Cyclin-dependent kinase 5 (Cdk5) is a ubiquitously expressed serine/threonine kinase. However, a requirement for Cdk5 has been demonstrated only in postmitotic neurons where there is abundant expression of its activating partners p35 and/or p39. Although hyperactivation of the Cdk5-p35 complex has been found in a variety of inflammatory neurodegenerative disorders, the potential contribution of nonneuronal Cdk5-p35 activity has not been explored in this context. We describe a previously unknown function of the Cdk5-p35 complex in T cells that is required for induction of experimental autoimmune encephalomyelitis (EAE). T cell receptor (TCR) stimulation leads to a rapid induction of Cdk5-p35 expression that is required for T lymphocyte activation. Chimeric mice lacking Cdk5 gene expression in hematopoietic tissues (Cdk5 -/-C) are resistant to induction of EAE, and adoptive transfer of either Cdk5-/-C or p35-/- encephalitogenic lymphocytes fails to transfer disease. Moreover, our data reveal a novel mechanism involving Cdk5-mediated phosphorylation of the actin modulator coronin 1a on threonine 418. Cdk5-deficient lymphocytes lack this posttranslational modification of coronin 1a and exhibit defective TCR-induced actin polarization and reduced migration toward CCL-19. These data define a distinct role for Cdk5 in lymphocyte biology and suggest that inhibition of this kinase may be beneficial in the treatment of T cell-mediated inflammatory disorders.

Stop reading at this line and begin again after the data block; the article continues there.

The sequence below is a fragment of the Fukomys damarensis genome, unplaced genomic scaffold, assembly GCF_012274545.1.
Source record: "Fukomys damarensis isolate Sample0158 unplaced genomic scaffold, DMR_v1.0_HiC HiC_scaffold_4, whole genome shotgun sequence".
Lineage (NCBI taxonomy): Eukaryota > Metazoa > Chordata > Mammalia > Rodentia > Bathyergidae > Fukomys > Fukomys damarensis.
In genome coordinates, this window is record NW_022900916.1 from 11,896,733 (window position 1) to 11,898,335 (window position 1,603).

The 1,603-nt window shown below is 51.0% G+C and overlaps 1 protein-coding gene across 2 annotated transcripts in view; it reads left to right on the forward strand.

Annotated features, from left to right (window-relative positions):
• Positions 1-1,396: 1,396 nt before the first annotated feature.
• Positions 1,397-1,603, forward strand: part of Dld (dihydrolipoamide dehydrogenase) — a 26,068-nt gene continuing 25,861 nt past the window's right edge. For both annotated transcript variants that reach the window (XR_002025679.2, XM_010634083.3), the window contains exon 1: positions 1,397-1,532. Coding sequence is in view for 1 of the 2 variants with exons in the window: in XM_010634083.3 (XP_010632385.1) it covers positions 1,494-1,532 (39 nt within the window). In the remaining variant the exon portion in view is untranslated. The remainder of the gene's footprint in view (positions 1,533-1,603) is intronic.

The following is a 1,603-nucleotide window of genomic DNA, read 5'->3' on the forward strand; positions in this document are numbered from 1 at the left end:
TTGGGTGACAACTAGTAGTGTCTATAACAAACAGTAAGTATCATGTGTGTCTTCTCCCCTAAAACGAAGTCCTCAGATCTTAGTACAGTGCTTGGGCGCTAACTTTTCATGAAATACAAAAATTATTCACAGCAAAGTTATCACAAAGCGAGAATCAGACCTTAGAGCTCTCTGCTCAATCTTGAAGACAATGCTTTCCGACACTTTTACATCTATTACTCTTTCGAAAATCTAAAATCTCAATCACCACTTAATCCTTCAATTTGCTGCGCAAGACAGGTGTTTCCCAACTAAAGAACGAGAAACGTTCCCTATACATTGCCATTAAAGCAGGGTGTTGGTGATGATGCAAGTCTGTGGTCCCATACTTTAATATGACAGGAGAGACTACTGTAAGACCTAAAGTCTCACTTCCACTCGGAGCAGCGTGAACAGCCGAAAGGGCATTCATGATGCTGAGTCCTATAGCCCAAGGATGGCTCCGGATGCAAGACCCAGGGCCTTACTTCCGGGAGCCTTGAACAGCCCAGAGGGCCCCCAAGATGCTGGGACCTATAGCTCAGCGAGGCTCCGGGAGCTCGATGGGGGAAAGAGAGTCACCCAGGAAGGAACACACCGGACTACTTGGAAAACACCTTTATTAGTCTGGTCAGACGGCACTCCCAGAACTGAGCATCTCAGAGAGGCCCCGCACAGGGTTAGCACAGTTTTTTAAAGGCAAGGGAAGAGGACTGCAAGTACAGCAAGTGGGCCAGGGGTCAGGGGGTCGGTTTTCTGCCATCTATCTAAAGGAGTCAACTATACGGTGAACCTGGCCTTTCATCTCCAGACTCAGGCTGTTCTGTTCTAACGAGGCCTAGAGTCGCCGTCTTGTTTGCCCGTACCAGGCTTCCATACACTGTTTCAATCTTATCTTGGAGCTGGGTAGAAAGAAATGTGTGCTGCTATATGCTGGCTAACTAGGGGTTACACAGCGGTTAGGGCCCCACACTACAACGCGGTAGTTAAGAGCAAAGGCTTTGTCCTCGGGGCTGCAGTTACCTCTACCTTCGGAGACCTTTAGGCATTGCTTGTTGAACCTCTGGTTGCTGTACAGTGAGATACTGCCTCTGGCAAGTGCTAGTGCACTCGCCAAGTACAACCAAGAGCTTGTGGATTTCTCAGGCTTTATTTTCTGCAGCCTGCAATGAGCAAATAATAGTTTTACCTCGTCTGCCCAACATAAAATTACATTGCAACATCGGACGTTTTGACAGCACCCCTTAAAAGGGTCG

ASJC Scopus subject areas
- Immunology and Allergy